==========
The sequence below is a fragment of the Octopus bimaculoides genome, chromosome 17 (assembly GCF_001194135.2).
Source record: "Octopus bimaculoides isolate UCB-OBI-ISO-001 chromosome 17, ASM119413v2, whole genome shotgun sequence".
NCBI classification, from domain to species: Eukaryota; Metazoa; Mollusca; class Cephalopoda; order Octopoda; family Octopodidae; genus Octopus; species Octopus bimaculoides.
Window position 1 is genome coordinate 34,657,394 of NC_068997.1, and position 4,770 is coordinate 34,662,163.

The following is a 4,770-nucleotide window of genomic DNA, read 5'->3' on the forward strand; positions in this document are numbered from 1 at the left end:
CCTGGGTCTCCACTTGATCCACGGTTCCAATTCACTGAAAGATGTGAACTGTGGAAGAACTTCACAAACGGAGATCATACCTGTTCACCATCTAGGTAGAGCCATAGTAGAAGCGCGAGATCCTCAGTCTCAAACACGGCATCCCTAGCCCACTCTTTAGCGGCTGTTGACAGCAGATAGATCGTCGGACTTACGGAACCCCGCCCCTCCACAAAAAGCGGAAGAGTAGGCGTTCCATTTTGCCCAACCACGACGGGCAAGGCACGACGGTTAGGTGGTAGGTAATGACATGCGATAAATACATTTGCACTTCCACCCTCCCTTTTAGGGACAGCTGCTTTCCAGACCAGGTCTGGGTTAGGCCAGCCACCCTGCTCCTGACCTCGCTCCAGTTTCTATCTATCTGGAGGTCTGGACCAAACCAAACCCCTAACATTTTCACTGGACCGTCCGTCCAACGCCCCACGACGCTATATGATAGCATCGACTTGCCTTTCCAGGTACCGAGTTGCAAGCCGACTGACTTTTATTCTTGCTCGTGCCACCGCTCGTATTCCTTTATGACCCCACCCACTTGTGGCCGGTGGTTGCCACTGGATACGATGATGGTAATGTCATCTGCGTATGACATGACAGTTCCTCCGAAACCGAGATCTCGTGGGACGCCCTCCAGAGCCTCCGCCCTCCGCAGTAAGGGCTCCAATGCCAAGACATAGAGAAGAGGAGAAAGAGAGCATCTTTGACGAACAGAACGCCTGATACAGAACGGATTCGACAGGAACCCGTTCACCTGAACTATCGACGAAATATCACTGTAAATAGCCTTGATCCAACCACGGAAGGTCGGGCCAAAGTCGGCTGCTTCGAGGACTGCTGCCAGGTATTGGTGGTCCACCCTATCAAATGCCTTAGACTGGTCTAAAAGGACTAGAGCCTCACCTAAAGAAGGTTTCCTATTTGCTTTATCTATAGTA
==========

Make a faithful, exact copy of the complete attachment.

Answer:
The sequence below is a fragment of the Octopus bimaculoides genome, chromosome 17 (assembly GCF_001194135.2).
Source record: "Octopus bimaculoides isolate UCB-OBI-ISO-001 chromosome 17, ASM119413v2, whole genome shotgun sequence".
NCBI classification, from domain to species: Eukaryota; Metazoa; Mollusca; class Cephalopoda; order Octopoda; family Octopodidae; genus Octopus; species Octopus bimaculoides.
Window position 1 is genome coordinate 34,657,394 of NC_068997.1, and position 4,770 is coordinate 34,662,163.

The following is a 4,770-nucleotide window of genomic DNA, read 5'->3' on the forward strand; positions in this document are numbered from 1 at the left end:
CCTGGGTCTCCACTTGATCCACGGTTCCAATTCACTGAAAGATGTGAACTGTGGAAGAACTTCACAAACGGAGATCATACCTGTTCACCATCTAGGTAGAGCCATAGTAGAAGCGCGAGATCCTCAGTCTCAAACACGGCATCCCTAGCCCACTCTTTAGCGGCTGTTGACAGCAGATAGATCGTCGGACTTACGGAACCCCGCCCCTCCACAAAAAGCGGAAGAGTAGGCGTTCCATTTTGCCCAACCACGACGGGCAAGGCACGACGGTTAGGTGGTAGGTAATGACATGCGATAAATACATTTGCACTTCCACCCTCCCTTTTAGGGACAGCTGCTTTCCAGACCAGGTCTGGGTTAGGCCAGCCACCCTGCTCCTGACCTCGCTCCAGTTTCTATCTATCTGGAGGTCTGGACCAAACCAAACCCCTAACATTTTCACTGGACCGTCCGTCCAACGCCCCACGACGCTATATGATAGCATCGACTTGCCTTTCCAGGTACCGAGTTGCAAGCCGACTGACTTTTATTCTTGCTCGTGCCACCGCTCGTATTCCTTTATGACCCCACCCACTTGTGGCCGGTGGTTGCCACTGGATACGATGATGGTAATGTCATCTGCGTATGACATGACAGTTCCTCCGAAACCGAGATCTCGTGGGACGCCCTCCAGAGCCTCCGCCCTCCGCAGTAAGGGCTCCAATGCCAAGACATAGAGAAGAGGAGAAAGAGAGCATCTTTGACGAACAGAACGCCTGATACAGAACGGATTCGACAGGAACCCGTTCACCTGAACTATCGACGAAATATCACTGTAAATAGCCTTGATCCAACCACGGAAGGTCGGGCCAAAGTCGGCTGCTTCGAGGACTGCTGCCAGGTATTGGTGGTCCACCCTATCAAATGCCTTAGACTGGTCTAAAAGGACTAGAGCCTCACCTAAAGAAGGTTTCCTATTTGCTTTATCTATAGTA